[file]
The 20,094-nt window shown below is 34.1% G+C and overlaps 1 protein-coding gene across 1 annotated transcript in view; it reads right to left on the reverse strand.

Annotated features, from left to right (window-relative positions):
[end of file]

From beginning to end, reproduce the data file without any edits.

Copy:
The 20,094-nt window shown below is 34.1% G+C and overlaps 1 protein-coding gene across 1 annotated transcript in view; it reads right to left on the reverse strand.

Annotated features, from left to right (window-relative positions):